The responsibility of caring for elderly parents is rapidly emerging as a significant challenge faced by the baby boomer generation.
Baby boomers are increasingly finding themselves in the role of caregivers to their parents, particularly those suffering from dementia. Shockingly, almost one new case of dementia caregiving is added to their already busy lives every minute. Alzheimer's disease, accounting for approximately 50% of cases, disproportionately affects individuals over the age of 85.
A striking observation from Van Nuys, CA on August 30, 2012, highlights this emerging trend: "Every day, I am seeing more and more 'boomers' hit the wall – caring for their own children, nurturing their own marriage, and then having mom and dad start falling apart."
This shift in roles has been catalyzed by the aging of the baby boomer generation. With the leading edge of this generation reaching the age of 65, many are now confronting the realities of their parents reaching the age of 85 or beyond. Statistics from the Centers for Disease Control and Prevention (CDC) indicate that nearly half of adults aged 85 and above suffer from Alzheimer's disease. Additionally, the National Institute on Aging projects that individuals diagnosed with Alzheimer's can live for up to 20 years following diagnosis, making early onset Alzheimer's a concern as well.
Sadly, instead of anticipating their own retirement and relaxation, baby boomers are grappling with the complex demands of caring for a parent with a progressively degenerative and irreversible illness. The toll of Alzheimer's extends beyond memory loss, affecting judgment, reasoning, and overall cognitive function, necessitating constant care and supervision.
For families confronted with the intricate web of healthcare options, services, and products, a lifeline has emerged: the Geriatric Care Assessment. This comprehensive tool, expertly wielded by Gerontologists or Geriatric Care Managers, is instrumental for families embarking on long-term caregiving journeys. Covering a spectrum from the individual's physical environment to financial considerations and family support structures, these assessments offer indispensable guidance.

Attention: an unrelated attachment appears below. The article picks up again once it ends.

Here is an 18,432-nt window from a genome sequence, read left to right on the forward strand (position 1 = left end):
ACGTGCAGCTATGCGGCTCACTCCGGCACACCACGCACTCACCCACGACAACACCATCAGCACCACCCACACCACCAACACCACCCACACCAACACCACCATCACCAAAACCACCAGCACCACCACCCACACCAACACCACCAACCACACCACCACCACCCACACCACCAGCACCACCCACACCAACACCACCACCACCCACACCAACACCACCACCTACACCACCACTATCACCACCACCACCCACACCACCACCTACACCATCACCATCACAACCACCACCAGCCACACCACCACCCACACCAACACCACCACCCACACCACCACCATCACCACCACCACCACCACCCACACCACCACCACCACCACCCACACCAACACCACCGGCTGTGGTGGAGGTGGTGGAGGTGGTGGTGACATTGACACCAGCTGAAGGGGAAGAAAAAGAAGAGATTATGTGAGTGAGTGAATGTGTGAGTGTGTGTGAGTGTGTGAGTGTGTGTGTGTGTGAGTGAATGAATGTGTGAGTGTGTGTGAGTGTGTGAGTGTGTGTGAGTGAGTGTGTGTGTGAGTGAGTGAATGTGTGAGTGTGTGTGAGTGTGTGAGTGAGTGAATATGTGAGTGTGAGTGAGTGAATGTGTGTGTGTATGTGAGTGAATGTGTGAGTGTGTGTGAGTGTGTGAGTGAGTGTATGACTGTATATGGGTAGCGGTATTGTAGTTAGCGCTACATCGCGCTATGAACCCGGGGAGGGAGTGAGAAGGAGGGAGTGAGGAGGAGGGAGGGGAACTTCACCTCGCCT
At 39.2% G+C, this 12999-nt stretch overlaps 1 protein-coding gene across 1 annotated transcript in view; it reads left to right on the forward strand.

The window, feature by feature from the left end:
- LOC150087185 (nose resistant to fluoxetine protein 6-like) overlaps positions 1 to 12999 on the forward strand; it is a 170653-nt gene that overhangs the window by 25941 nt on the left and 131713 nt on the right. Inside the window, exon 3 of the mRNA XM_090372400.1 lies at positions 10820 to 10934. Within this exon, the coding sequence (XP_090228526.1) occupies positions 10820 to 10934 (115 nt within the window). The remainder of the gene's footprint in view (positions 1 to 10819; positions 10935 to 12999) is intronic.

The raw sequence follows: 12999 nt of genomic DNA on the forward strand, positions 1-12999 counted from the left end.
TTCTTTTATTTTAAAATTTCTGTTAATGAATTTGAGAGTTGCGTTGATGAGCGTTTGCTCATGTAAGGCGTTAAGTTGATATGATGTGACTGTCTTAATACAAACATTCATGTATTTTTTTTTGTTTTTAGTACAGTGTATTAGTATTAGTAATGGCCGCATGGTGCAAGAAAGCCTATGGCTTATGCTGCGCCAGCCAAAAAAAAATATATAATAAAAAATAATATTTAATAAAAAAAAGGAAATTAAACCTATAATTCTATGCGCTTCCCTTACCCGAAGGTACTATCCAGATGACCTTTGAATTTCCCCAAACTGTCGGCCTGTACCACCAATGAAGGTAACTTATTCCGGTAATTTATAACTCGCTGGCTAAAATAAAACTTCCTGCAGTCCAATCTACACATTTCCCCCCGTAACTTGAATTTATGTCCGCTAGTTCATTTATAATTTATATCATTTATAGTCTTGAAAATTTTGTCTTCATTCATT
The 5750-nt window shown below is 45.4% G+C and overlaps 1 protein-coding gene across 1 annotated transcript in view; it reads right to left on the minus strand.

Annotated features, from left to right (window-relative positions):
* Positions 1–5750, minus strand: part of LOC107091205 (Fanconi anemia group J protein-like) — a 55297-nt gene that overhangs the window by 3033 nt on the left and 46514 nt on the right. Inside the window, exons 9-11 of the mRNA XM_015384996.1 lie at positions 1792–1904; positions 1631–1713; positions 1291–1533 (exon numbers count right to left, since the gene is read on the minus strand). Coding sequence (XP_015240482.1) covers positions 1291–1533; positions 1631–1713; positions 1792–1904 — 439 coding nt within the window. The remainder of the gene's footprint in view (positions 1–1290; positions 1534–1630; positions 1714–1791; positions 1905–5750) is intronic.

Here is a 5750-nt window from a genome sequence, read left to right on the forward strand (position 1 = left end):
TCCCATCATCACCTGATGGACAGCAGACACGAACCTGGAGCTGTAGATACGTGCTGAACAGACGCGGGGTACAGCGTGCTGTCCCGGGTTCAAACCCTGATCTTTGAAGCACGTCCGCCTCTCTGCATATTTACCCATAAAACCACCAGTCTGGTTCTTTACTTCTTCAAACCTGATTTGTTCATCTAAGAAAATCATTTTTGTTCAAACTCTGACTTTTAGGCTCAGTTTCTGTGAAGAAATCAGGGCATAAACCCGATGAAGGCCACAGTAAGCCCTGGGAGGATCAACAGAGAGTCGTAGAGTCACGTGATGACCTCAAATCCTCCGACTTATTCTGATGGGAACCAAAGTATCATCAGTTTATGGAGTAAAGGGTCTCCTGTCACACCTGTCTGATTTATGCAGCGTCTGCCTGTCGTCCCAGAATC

Previously, the construction of a geriatric care plan required a skilled professional due to the complexity of Alzheimer's progression. However, as awareness about the disease has grown, along with the proliferation of services and programs, family caregivers have become adept at following these care plans, and with proper guidance, they can even develop their own.
The financial strain of Alzheimer's is a significant factor, with care costs exceeding 161 billion dollars in 2011 for Americans. This encompasses medical expenses, lost wages, private nursing, and assisted living, further compounding the stress associated with caregiving. Many caregivers express the need for guidance, but the cost of professional assistance remains a barrier. In the words of Mr. Vanderhider, "I can see in my client’s eyes that they desperately need the guidance, but they JUST can’t swing the expense."
Alzheimer's remains a pressing concern, with a new case arising nearly every minute. The United States currently reports over 6 million cases of Alzheimer's, and there are more than 10 million unpaid caregivers (primarily family members) in need of a reliable roadmap to navigate the complexities of Alzheimer's care. Although resources like Caregiverrelief.com offer valuable insights, few provide the practical tools necessary to effectively apply this newfound knowledge.